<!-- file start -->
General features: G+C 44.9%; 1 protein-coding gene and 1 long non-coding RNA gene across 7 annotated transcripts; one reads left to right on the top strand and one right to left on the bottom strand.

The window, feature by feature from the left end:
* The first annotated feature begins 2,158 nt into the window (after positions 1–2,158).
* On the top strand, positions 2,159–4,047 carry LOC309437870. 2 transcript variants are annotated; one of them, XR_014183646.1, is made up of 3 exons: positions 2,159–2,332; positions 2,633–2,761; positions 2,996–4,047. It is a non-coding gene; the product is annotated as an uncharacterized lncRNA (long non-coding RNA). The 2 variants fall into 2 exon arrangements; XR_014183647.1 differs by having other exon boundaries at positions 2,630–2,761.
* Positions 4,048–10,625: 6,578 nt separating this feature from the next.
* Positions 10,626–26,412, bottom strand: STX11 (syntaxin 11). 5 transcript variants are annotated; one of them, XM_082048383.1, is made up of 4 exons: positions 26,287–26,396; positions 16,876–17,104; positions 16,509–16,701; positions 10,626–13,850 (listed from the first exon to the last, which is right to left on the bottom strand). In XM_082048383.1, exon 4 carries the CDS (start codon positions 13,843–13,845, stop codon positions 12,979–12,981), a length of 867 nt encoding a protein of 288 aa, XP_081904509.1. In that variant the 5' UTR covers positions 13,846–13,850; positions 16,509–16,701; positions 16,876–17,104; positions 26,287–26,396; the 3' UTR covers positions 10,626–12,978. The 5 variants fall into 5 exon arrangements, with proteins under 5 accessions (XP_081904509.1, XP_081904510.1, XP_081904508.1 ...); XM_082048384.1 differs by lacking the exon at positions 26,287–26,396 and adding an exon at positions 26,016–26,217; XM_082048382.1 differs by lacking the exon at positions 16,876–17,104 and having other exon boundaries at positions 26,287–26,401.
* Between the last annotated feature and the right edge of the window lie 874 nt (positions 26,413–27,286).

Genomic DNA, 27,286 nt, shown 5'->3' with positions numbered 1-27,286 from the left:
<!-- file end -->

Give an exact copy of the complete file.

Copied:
General features: G+C 44.9%; 1 protein-coding gene and 1 long non-coding RNA gene across 7 annotated transcripts; one reads left to right on the top strand and one right to left on the bottom strand.

The window, feature by feature from the left end:
* The first annotated feature begins 2,158 nt into the window (after positions 1–2,158).
* On the top strand, positions 2,159–4,047 carry LOC309437870. 2 transcript variants are annotated; one of them, XR_014183646.1, is made up of 3 exons: positions 2,159–2,332; positions 2,633–2,761; positions 2,996–4,047. It is a non-coding gene; the product is annotated as an uncharacterized lncRNA (long non-coding RNA). The 2 variants fall into 2 exon arrangements; XR_014183647.1 differs by having other exon boundaries at positions 2,630–2,761.
* Positions 4,048–10,625: 6,578 nt separating this feature from the next.
* Positions 10,626–26,412, bottom strand: STX11 (syntaxin 11). 5 transcript variants are annotated; one of them, XM_082048383.1, is made up of 4 exons: positions 26,287–26,396; positions 16,876–17,104; positions 16,509–16,701; positions 10,626–13,850 (listed from the first exon to the last, which is right to left on the bottom strand). In XM_082048383.1, exon 4 carries the CDS (start codon positions 13,843–13,845, stop codon positions 12,979–12,981), a length of 867 nt encoding a protein of 288 aa, XP_081904509.1. In that variant the 5' UTR covers positions 13,846–13,850; positions 16,509–16,701; positions 16,876–17,104; positions 26,287–26,396; the 3' UTR covers positions 10,626–12,978. The 5 variants fall into 5 exon arrangements, with proteins under 5 accessions (XP_081904509.1, XP_081904510.1, XP_081904508.1 ...); XM_082048384.1 differs by lacking the exon at positions 26,287–26,396 and adding an exon at positions 26,016–26,217; XM_082048382.1 differs by lacking the exon at positions 16,876–17,104 and having other exon boundaries at positions 26,287–26,401.
* Between the last annotated feature and the right edge of the window lie 874 nt (positions 26,413–27,286).

Genomic DNA, 27,286 nt, shown 5'->3' with positions numbered 1-27,286 from the left: